ERWIN — Officials from the Nuclear Regulatory Commission were at the Unicoi County Courthouse Tuesday evening to discuss the results of the annual licensee performance review for Nuclear Fuel Services for the 2011 review period.
According to NRC officials, the Erwin facility exhibited marked improvement during this most recent assessment period, which was from Jan. 1, 2001, to Dec. 31, 2011, in its safety culture performance as compared to the 2010 review.
Following a December 2009 consultation between NRC and NFS officials, several process areas at the facility were voluntarily halted until more stringent safety measures could be implemented. This followed two incidents that occurred at the Erwin plant in fall 2009, including an October incident at a bowl-cleaning station that caused the generation of nitrogen compound fumes and damaged piping. No employees were injured in either incident.
In January 2010, the NRC issued a confirmatory action letter to NFS that outlined measures to be addressed and implemented prior to the restart of the halted process areas.
During its 2010 licensee performance review, NRC officials said NFS had not made sufficient improvement strides in the areas of safety operations and facility support, and pointed out that not all of the previously halted lines had been restarted and actions outlined in the confirmatory action letter had not been completed in their entirety.
However, NRC said the results of the 2011 review reflect improvements at NFS.
“NFS continues to conduct licensed activities safely and securely, protecting public health and the environment. Also, NFS’ performance has improved such that no areas needing improvement were identified,” Manuel Crespo with the NRC said.
Despite identifying a total of four violations of “low safety significance” in the review areas of safety operations, facility support and radiological controls, Crespo said no areas needing improvement were identified in these areas. He also said NFS responded appropriately to conditions that led to these violations. No violations or areas needing improvement were identified by NRC inspectors in the area of special topics during the 2011 review period.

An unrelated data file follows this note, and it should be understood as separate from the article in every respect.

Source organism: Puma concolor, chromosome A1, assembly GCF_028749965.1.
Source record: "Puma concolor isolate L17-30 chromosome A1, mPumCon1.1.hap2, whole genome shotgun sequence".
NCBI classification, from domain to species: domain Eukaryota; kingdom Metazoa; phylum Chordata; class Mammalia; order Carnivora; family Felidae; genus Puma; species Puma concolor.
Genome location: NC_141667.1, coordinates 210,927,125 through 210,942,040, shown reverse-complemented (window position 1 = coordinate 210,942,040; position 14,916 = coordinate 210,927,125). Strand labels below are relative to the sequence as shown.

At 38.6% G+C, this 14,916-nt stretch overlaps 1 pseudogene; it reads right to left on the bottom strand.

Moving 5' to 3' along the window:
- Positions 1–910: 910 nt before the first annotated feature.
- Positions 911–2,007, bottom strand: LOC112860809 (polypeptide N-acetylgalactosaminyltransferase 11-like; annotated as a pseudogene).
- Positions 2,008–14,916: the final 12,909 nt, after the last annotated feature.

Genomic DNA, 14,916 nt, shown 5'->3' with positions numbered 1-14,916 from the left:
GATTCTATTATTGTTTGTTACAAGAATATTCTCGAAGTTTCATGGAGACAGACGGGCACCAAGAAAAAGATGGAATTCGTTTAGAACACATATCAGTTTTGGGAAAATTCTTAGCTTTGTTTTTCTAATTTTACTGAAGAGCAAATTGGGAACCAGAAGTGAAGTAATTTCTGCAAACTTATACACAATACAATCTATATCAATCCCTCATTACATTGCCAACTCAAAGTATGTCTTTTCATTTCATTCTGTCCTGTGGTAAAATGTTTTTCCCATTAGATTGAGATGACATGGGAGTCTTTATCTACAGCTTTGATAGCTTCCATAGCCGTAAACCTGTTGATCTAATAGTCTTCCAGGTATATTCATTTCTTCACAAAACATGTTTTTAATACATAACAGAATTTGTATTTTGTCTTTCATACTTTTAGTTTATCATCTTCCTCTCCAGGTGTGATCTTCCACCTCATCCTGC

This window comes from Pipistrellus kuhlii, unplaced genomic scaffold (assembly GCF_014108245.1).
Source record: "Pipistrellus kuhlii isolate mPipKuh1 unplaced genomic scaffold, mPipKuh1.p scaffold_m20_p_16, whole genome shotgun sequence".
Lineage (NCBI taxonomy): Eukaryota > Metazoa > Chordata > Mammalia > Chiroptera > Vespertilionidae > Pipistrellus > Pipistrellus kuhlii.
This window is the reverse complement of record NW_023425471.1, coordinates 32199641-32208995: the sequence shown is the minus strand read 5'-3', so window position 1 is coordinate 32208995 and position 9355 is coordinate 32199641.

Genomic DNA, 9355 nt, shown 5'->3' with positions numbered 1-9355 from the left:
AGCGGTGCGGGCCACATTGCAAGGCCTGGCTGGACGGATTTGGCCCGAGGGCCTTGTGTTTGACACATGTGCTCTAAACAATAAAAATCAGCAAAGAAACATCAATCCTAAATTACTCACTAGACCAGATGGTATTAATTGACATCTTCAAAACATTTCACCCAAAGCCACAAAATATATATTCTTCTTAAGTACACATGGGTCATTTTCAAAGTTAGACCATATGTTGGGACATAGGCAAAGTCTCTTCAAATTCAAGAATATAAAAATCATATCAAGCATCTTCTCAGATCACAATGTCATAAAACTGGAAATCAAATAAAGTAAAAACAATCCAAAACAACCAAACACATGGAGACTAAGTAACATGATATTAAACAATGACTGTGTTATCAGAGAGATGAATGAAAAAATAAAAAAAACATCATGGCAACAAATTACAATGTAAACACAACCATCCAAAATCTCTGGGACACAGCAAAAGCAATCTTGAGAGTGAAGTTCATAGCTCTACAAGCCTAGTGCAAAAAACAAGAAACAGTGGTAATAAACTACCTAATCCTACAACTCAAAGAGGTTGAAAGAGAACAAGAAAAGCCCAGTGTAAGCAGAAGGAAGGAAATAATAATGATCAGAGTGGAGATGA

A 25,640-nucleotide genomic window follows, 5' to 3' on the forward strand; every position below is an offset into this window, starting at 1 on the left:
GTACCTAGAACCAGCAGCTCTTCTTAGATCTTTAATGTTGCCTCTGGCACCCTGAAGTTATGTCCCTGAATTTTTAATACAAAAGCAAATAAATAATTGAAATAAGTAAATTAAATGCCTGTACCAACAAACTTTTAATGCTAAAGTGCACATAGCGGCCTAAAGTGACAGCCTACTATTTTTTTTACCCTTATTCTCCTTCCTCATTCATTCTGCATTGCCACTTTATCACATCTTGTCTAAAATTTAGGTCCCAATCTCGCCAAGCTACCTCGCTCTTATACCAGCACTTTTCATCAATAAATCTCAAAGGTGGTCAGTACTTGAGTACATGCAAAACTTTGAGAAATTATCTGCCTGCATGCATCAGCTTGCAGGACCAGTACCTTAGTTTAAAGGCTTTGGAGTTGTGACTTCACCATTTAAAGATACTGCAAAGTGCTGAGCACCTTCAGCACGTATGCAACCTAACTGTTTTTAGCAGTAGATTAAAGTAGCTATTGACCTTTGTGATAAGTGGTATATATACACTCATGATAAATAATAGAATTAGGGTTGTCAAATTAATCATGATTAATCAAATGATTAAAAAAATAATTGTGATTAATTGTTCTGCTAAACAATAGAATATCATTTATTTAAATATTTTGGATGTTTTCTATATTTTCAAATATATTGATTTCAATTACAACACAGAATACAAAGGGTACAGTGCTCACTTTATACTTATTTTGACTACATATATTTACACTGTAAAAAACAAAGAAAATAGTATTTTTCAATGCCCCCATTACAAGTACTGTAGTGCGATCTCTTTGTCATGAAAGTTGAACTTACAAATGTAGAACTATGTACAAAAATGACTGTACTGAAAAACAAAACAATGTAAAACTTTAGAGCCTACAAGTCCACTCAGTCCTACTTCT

Last July, the NRC gave authorization to resume operations on its uranium hexafluoride line, the last of the previously halted process areas, and Crespo said the line was safely restarted. Last fall, NFS was also able to close the confirmatory action letter as its outlined requirements were met, according to the NRC. Radiological doses to NFS employees and the public and environmental releases were below regulatory limits, according to the NRC.
“In 2011, our assessment concluded that NFS was operated in a safe and secure manner,” Alan Blamey with the NRC said. “NFS has shown improvement since the previous assessment in 2010.”
Still, Blamey said vigilance on the part of NFS is needed to ensure that improvements continue.
“An absence of areas needing improvement doesn’t mean performance cannot or should not be improved,” he said. “It’s imperative that NFS, like other licensees, continue to seek improvements in all performance areas.”
NFS President Joseph Henry described 2011 as a “transformational” year for the facility. He also said safety is the company’s top priority.
“We have been and continue to be focused on a safe and secure work environment with informed and accountable workers,” Henry said. “We have a significant number of programs, processes and requirements in place to ensure that every worker understands that he or she has the right to bring up safety concerns, and those concerns will be reviewed and addressed.
“This is an integral part of our training program. We know that a safety-conscious work environment is the foundation of a safe nuclear facility.”
However, not all are convinced NFS is operating safely. Following the business portion of the meeting, the floor was opened to the public, and several used the opportunity to voice their concerns with the Erwin facility and the NRC’s oversight and results of its 2011 licensee performance review.
“You guys go on like ‘All the damage you’ve done to us for 56 years is OK now,’ ” Greene County resident Park Overall said to NRC officials.
Unicoi County resident Buzz Davies said NFS continues to have “failures” and there is inadequate control of the facility on NRC’s part. He also said he feels NFS’ processes lack independent feedback.
“There is no quality control feedback system existing at this plant,” Davies said to NRC officials. “You’ll never get control of it until you put that quality program in place.”